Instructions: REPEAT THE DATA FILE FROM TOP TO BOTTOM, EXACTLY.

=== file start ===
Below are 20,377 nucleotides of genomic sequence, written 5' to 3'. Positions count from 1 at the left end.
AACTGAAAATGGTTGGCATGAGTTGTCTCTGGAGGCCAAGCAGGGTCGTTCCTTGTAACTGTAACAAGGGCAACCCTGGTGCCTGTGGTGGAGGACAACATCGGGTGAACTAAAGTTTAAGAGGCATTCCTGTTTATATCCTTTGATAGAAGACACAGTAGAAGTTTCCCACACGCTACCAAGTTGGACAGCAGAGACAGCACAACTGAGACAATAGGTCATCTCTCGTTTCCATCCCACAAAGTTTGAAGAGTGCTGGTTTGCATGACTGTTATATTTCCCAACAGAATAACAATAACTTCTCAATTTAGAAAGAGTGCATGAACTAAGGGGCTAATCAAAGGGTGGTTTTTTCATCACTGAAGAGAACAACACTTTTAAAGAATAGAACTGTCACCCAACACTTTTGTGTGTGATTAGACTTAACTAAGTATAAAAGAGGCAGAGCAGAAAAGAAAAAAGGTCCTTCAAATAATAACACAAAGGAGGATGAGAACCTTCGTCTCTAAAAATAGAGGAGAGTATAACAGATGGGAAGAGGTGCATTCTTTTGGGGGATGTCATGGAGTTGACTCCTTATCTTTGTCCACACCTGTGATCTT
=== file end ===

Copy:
Below are 20,377 nucleotides of genomic sequence, written 5' to 3'. Positions count from 1 at the left end.
AACTGAAAATGGTTGGCATGAGTTGTCTCTGGAGGCCAAGCAGGGTCGTTCCTTGTAACTGTAACAAGGGCAACCCTGGTGCCTGTGGTGGAGGACAACATCGGGTGAACTAAAGTTTAAGAGGCATTCCTGTTTATATCCTTTGATAGAAGACACAGTAGAAGTTTCCCACACGCTACCAAGTTGGACAGCAGAGACAGCACAACTGAGACAATAGGTCATCTCTCGTTTCCATCCCACAAAGTTTGAAGAGTGCTGGTTTGCATGACTGTTATATTTCCCAACAGAATAACAATAACTTCTCAATTTAGAAAGAGTGCATGAACTAAGGGGCTAATCAAAGGGTGGTTTTTTCATCACTGAAGAGAACAACACTTTTAAAGAATAGAACTGTCACCCAACACTTTTGTGTGTGATTAGACTTAACTAAGTATAAAAGAGGCAGAGCAGAAAAGAAAAAAGGTCCTTCAAATAATAACACAAAGGAGGATGAGAACCTTCGTCTCTAAAAATAGAGGAGAGTATAACAGATGGGAAGAGGTGCATTCTTTTGGGGGATGTCATGGAGTTGACTCCTTATCTTTGTCCACACCTGTGATCTT